The corpses of warforged and human guards, garbed in House Cannith uniforms, litter the entrance to the facility. Through the wreckage of the Repository’s security forces the party spies a Magic Mouth mounted on a nearby wall. A portal opens to an observation room overlooking a laboratory below that is filled with strange, glowing equipment as well as Helma, the Gnome Artificer.

Helma is working on the north wall of the laboratory to unlock the massive bands on a huge vault door, behind which lies the Hazardous Prototype Repository itself. If all bands are released, the party has only moments to act before the vault door springs open and the entire raid fails as the facility’s last line of security will have been completely comprised. Lieutenant Dane is found in the observation room, looking down on a familiar foe from earlier in the party’s Sharn adventures.

Lieutenant Dane activates the Magic Mouth, allowing access to the laboratory below. The Mouth states in a hollow voice, “You will find the way open behind you. Enjoy your visit.” The party must now destroy automated constructors who are working on solving the power source puzzles along the laboratory walls as well as defeat a team of Lucian Vaunt’s former mercenaries, led by the Radiant Idol Qaspiel Mistwalker.

Obedient to Mistwalker, the Sharn quest bosses Gish Helion the Gnoll, Rudus Caskrage the Minotaur, Zulkis Crowspire the Tiefling, and Irk the Goblin return to once again to face the party in combat. To eliminate an individual boss, his elemental essence needs to be extracted with the use of a laser on the ceiling of the laboratory. Once the boss’s corresponding elemental is destroyed in its adjacent elemental room, the party has disabled the boss’s elemental battery successfully and its corresponding puzzle is now out of power.

One by one, the monstrous henchmen fall to the party’s blows, leaving behind characteristic elemental mists which cover the immediate area of the laboratory floor surrounding their corpses. “They got the last battery,” cries Helma in frustration. The Gnome Artificer steps away from the gate controls. “This gig is blown, boss. I’m out!” She reads a scroll and then vanishes in a shimmer of blue light.

Mistwalker falls to his knees, a puzzled frown marring his chiseled features. He looks up and addresses the party: “Noble mortals, I do believe you are winning. I have indeed fallen from my divine origins.”

With Mistwalker’s words, darkness and fire then churn together around him. A swirling portal tears open in front of the fallen Angel, and a horned figure steps through and speaks, “Your call has been answered, Celestial. We come at my Lord’s behest.” A massive Pit Fiend, flanked by legions of Orthon Shock Troops, Bearded Devils, and winged Abishai, then assails the party under Mistwalker’s command.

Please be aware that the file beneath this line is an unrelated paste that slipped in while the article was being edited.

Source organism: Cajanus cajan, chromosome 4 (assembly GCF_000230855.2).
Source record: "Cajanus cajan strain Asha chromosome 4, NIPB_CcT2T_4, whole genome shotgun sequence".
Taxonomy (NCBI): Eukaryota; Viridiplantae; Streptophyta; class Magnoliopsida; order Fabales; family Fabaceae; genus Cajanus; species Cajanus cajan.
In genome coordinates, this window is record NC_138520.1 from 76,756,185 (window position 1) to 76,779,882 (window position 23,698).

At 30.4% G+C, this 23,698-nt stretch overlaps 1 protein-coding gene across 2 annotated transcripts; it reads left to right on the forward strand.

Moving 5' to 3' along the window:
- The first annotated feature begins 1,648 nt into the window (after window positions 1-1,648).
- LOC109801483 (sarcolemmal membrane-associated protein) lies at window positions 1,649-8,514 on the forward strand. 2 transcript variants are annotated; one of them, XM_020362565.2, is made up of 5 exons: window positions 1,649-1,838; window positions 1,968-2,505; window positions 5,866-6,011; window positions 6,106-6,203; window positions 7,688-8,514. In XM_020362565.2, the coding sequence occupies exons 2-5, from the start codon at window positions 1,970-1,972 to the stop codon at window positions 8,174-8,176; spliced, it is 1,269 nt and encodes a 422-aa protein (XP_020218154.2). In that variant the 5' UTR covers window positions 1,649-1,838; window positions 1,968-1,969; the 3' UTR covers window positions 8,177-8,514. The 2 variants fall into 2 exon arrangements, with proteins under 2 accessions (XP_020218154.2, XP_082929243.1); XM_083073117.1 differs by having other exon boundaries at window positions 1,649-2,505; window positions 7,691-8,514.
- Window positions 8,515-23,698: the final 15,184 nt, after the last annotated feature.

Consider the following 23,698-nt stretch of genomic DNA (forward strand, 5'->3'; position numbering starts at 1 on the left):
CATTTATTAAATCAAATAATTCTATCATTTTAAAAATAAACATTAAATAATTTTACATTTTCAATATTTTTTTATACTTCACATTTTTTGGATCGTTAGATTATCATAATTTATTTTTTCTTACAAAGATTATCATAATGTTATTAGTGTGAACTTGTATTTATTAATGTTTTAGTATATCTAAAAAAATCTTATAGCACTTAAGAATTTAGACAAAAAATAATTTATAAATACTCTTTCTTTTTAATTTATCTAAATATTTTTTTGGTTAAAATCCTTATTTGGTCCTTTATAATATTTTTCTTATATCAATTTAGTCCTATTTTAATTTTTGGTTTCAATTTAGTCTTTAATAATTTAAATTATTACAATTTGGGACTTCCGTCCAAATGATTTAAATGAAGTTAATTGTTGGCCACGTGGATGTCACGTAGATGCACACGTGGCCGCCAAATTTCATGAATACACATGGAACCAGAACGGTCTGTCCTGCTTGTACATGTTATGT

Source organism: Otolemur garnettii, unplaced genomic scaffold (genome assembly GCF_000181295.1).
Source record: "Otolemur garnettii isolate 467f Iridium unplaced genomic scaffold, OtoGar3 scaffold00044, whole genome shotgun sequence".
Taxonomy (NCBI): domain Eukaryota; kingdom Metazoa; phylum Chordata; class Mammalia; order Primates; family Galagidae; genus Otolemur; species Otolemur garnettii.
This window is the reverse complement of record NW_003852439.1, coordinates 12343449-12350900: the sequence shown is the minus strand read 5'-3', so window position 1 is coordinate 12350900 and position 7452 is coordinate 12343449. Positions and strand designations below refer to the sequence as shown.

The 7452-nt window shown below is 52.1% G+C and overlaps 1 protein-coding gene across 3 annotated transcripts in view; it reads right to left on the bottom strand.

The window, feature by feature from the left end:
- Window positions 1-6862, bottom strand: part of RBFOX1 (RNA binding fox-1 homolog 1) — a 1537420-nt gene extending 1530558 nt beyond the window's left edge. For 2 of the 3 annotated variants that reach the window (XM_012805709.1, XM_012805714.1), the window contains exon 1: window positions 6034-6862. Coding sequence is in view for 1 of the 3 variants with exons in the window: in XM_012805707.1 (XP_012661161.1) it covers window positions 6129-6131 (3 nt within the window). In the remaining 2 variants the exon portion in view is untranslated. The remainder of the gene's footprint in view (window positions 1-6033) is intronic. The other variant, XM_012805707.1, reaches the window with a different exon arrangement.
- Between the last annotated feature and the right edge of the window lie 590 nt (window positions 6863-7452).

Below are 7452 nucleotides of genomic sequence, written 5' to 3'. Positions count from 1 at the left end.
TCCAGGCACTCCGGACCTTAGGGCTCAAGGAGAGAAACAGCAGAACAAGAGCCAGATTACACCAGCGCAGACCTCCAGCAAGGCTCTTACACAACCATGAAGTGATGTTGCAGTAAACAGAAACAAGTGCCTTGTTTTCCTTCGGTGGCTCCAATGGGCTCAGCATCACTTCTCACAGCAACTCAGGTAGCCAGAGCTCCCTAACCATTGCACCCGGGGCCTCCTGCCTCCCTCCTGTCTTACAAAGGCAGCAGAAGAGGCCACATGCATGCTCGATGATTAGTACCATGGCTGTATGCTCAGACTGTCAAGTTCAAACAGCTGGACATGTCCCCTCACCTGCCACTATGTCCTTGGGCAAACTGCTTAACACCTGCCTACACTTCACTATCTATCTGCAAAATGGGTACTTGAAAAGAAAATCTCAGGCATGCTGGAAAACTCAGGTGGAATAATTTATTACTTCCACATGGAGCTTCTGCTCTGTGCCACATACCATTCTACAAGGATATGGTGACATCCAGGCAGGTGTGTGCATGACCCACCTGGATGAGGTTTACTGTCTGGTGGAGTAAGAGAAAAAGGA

Mistwalker calls to his infernal ally. “Emissary! Your aid is not enough. I know your Lord commands great power. We need more here!” The Emissary replies, “Recall my Lord’s offer. Accept it in full. Then the power to smite these pests will be yours.”

Mistwalker nods solemnly. “I understand. This will be a dark day – but it may lead back to the light in the end. Emissary, I accept your Lord’s offer. Do you hear me, Dark One? I accept your conditions. I, Qaspiel Mistwalker, seal our pact!”

Dark purple flames erupt from Mistwalker. They unfold into a pair of flaming skeletal wings. He laughs, “For such a foul thing to be done to me, it feels…good.” Mistwalker then exclaims, “Fallen! Drink from this new power and return to me! Now to finish this.” Mistwalker’s four slain henchmen reappear and then battle the party yet again, diabolical magic bringing them back to life once more.

Following a pitched battle, Mistwalker falls to his knees for the last time, his remaining power finally spent. Even in defeat, the exiled Angel has a grace about him. “I am undone, mortals. I only ask you to spare my servants. They are evil wretches, to be sure. Yet they served a greater purpose, in their way.” With those words, the Outsider’s form dissolves before the party’s eyes. The raid ends, with House Cannith’s weapons of mass destruction safe from espionage…for now.

The DDO Universe Keeps Getting Bigger

The Masterminds of Sharn expansion showed the DDO player community the possibilities of a fully realized urban environment, something which had been previously missing from the game. Combining the best elements of quests and explorer areas found in House Cannith, Stormreach, and elsewhere, Masterminds of Sharn revealed to DDO to an entirely new world and story found in the Eberron universe. Future updates and adventure packs should continue to focus on the City of Sharn as there are so many more stories to tell in this rich, imaginative setting.

Seeing no reason to stop, Standing Stone Games (SSG) has a fifth expansion planned for the end of 2020, placed in the Forgotten Realms’ Plane of the Feywild. Also known as the Plane of Faerie, the Feywild exists as an “echo” of the Prime Material Plane as does its sister plane, the Shadowfell. The races of The Fey originated in the Feywild – hence its name – as did many fantastical beasts and other beings. What SSG has in store for us in the Feywild, we will find out soon enough…

Posted in World of Warcraft

What’s in a (World of Warcraft) name?

While I’ve talked about names before here on Bio Break, I myself am usually pretty boring in that respect. I’ll usually snag “Syp” or some variation thereof — Syppi, Sypster, Syperstar, Syppy, Syperia, Sypsonic — and stick with that in MMORPGs.